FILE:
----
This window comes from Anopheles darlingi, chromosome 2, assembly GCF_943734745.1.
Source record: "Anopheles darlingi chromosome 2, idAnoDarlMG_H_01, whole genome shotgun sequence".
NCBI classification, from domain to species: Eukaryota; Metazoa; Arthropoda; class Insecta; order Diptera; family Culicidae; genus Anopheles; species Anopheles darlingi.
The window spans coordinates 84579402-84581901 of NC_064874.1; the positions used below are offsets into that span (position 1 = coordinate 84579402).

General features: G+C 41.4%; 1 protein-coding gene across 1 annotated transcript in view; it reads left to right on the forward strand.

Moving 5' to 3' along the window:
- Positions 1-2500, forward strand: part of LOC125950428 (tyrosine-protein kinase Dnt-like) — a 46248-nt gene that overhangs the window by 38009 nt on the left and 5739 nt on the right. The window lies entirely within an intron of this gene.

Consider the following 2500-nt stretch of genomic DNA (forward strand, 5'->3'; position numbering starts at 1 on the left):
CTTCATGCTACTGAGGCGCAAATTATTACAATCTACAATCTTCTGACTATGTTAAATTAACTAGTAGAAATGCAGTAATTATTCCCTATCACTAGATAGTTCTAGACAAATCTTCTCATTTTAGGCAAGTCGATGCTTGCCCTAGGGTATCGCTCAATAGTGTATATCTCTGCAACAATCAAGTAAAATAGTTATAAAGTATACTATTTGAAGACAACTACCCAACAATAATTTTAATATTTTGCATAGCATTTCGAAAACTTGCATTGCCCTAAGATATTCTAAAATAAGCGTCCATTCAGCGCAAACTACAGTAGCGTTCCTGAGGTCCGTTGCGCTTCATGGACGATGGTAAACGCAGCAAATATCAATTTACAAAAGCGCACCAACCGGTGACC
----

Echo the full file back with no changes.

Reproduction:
This window comes from Anopheles darlingi, chromosome 2, assembly GCF_943734745.1.
Source record: "Anopheles darlingi chromosome 2, idAnoDarlMG_H_01, whole genome shotgun sequence".
NCBI classification, from domain to species: Eukaryota; Metazoa; Arthropoda; class Insecta; order Diptera; family Culicidae; genus Anopheles; species Anopheles darlingi.
The window spans coordinates 84579402-84581901 of NC_064874.1; the positions used below are offsets into that span (position 1 = coordinate 84579402).

General features: G+C 41.4%; 1 protein-coding gene across 1 annotated transcript in view; it reads left to right on the forward strand.

Moving 5' to 3' along the window:
- Positions 1-2500, forward strand: part of LOC125950428 (tyrosine-protein kinase Dnt-like) — a 46248-nt gene that overhangs the window by 38009 nt on the left and 5739 nt on the right. The window lies entirely within an intron of this gene.

Consider the following 2500-nt stretch of genomic DNA (forward strand, 5'->3'; position numbering starts at 1 on the left):
CTTCATGCTACTGAGGCGCAAATTATTACAATCTACAATCTTCTGACTATGTTAAATTAACTAGTAGAAATGCAGTAATTATTCCCTATCACTAGATAGTTCTAGACAAATCTTCTCATTTTAGGCAAGTCGATGCTTGCCCTAGGGTATCGCTCAATAGTGTATATCTCTGCAACAATCAAGTAAAATAGTTATAAAGTATACTATTTGAAGACAACTACCCAACAATAATTTTAATATTTTGCATAGCATTTCGAAAACTTGCATTGCCCTAAGATATTCTAAAATAAGCGTCCATTCAGCGCAAACTACAGTAGCGTTCCTGAGGTCCGTTGCGCTTCATGGACGATGGTAAACGCAGCAAATATCAATTTACAAAAGCGCACCAACCGGTGACC